By all accounts the halo effect is real. While the PC industry has been in the dumps during the recent recession, Apple has sold record numbers of Macs.


But the Mac still doesn't command the market to demand individual developer's attention. The iPhone, however does. 


By getting developers to use only Apple's software development kit for the iPhone, Apple gets a chance to say "See how easy that was to develop for the iPhone? Now just imagine what you could do for the Mac! You already have everything you need to write a killer Mac application. Go on, we dare you!"


The only other option, developing a web application, still works overall in Apple's favor. Since the framework for Safari on the iPhone, Webkit, is the same that drives the Safari web browser on the Mac.


In other words, Apple is looking to grab the attention of developers, who for whatever reason had ignored Apple and the Mac, but now want to develop for the iPhone/iPad/iPod, and in turn might take a second look at the Mac when looking at their next software project.

Apple iPad Preorders Begin

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First published: 12th of March 2010 for Technorati

As announced last week Apple has begun taking pre-orders from United States customers for its upcoming Wi-Fi and Wi-Fi + 3G model iPad.

Customers are being limited to pre-ordering no more than two devices, but Apple is including free delivery where possible.

The Wi-FI only model is due to beginning arriving in homes and stores on April 3rd while the Wi-Fi with 3G model iPad won't beginning shipping until sometime later in the month. Both the Wi-Fi and 3G models will be also become available in the U.K., Canada, France, Germany, Australia, Italy, Japan, Span and Switzerland late April.

The iPad starts at $499 for the 16GB model with Wi-Fi. Two additional Wi-Fi models are available with greater memory, $599 for 32GB and $699 for 64GB.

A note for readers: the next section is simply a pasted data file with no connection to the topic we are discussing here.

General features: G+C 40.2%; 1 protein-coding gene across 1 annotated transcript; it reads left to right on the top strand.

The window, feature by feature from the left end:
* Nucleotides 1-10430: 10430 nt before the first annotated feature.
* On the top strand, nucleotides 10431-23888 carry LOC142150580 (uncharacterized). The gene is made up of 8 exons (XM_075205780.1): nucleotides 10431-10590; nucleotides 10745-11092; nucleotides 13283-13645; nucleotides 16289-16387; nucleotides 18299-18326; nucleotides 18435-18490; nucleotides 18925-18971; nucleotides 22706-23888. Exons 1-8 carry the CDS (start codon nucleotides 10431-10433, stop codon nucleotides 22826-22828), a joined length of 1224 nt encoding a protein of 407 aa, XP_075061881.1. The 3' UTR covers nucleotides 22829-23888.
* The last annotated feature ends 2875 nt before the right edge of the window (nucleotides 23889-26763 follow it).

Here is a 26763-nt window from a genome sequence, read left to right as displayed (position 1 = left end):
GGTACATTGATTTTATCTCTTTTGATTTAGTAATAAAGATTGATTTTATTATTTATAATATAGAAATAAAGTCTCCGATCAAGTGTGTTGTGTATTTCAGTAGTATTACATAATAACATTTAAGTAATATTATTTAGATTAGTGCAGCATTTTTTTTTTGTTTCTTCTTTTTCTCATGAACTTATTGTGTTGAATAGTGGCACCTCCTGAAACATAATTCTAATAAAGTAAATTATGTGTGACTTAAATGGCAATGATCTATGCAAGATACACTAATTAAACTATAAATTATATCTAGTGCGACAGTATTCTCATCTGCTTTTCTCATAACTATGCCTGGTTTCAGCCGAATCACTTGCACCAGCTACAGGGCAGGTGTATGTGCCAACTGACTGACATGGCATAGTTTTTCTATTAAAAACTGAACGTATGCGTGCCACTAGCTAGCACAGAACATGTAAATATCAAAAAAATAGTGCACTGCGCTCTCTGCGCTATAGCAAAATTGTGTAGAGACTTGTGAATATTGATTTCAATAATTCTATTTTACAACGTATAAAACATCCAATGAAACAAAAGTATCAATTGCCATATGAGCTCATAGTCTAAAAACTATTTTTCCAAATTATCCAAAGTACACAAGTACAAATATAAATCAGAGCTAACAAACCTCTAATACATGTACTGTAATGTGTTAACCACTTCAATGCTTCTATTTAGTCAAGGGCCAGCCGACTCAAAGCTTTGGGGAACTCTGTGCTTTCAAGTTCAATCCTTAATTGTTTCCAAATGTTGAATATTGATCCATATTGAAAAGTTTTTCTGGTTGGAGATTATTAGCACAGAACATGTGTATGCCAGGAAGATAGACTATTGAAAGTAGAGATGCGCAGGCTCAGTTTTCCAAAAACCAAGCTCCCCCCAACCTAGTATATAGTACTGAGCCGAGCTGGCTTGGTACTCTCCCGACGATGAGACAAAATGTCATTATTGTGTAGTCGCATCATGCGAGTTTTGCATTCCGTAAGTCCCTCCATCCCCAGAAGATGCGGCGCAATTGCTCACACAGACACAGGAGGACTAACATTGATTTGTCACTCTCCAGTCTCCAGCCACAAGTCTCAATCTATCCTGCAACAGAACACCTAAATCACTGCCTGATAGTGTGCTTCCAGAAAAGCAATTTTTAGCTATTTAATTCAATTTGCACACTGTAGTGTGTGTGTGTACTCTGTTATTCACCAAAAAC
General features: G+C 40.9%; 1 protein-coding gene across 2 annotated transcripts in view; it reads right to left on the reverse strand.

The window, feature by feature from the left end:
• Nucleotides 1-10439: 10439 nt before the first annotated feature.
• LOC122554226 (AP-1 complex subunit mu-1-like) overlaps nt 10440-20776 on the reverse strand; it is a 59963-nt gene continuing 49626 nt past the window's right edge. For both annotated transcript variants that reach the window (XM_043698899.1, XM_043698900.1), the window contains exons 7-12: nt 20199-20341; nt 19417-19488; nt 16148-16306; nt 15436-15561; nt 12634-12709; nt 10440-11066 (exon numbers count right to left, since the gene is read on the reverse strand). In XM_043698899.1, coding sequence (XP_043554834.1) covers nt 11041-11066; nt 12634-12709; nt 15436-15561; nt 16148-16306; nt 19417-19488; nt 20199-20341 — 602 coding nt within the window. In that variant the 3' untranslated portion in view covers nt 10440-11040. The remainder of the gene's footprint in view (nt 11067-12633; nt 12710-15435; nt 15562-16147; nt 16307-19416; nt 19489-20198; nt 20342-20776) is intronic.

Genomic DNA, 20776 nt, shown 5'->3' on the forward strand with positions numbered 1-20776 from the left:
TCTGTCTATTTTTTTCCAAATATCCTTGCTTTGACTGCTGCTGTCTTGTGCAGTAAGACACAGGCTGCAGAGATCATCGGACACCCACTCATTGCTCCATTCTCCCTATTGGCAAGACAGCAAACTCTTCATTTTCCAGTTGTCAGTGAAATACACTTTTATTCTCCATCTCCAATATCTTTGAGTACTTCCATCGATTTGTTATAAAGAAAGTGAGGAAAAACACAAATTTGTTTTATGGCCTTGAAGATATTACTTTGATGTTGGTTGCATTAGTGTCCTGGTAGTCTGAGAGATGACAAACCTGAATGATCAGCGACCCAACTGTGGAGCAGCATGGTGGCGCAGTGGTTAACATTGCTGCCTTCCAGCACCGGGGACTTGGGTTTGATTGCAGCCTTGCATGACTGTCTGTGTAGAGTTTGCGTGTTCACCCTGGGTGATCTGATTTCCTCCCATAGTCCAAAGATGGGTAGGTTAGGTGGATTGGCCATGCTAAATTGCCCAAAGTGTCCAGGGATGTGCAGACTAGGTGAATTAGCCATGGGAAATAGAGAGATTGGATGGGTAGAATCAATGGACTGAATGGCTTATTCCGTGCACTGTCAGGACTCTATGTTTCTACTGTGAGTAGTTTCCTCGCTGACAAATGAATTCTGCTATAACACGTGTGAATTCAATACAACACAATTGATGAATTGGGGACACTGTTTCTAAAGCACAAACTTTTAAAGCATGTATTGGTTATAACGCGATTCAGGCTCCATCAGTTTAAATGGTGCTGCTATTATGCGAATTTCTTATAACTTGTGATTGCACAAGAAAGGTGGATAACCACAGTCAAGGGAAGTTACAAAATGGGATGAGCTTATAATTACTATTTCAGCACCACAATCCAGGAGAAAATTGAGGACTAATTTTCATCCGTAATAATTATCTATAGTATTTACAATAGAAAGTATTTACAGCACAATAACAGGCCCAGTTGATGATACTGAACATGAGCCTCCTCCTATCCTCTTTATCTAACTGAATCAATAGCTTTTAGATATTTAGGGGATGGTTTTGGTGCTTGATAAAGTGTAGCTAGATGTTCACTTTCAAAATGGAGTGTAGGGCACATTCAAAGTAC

While the iPad will initially release with a updated version of what is known as the iPhone OS, AppleInsider is reporting that Apple is working on a major summer update that will introduce a multitasking solution of the mobile multitouch platform.

Citing sources "with a proven track record in predicting Apple's technological advances" they report that development is in full swing, but that "the iPhone Software 4.0 remains under development and reportedly has a quite 'way to go' before it's ready for prime time."

AppleInsider then goes on to speculate on some the issues Apple will need to address, including security, user experience, battery life and other optimize resource conservation issues before the feature is released.

It is unclear if the given summer time-frame is from the reliable source or AppleInsider speculation. None the less, Apple annually holds its World Wide Developer Conference during the summer, and the past two years of the conference have brought refreshes of the iPhone OS.

Meanwhile, not to be left behind, Microsoft made news this past week in regards to their own tablet-based computing initiatives. Engadget last week, shorty after Apple announced the iPad's April 3rd availability, broke with news from its "extremely trusted source" that Microsoft's Courier will be a folding 10x14 "digital journal" that is built on the Tegra 2 mobile processor and will run the same OS as the Zune HD, Pink, and Windows Mobile 7 Series smartphones.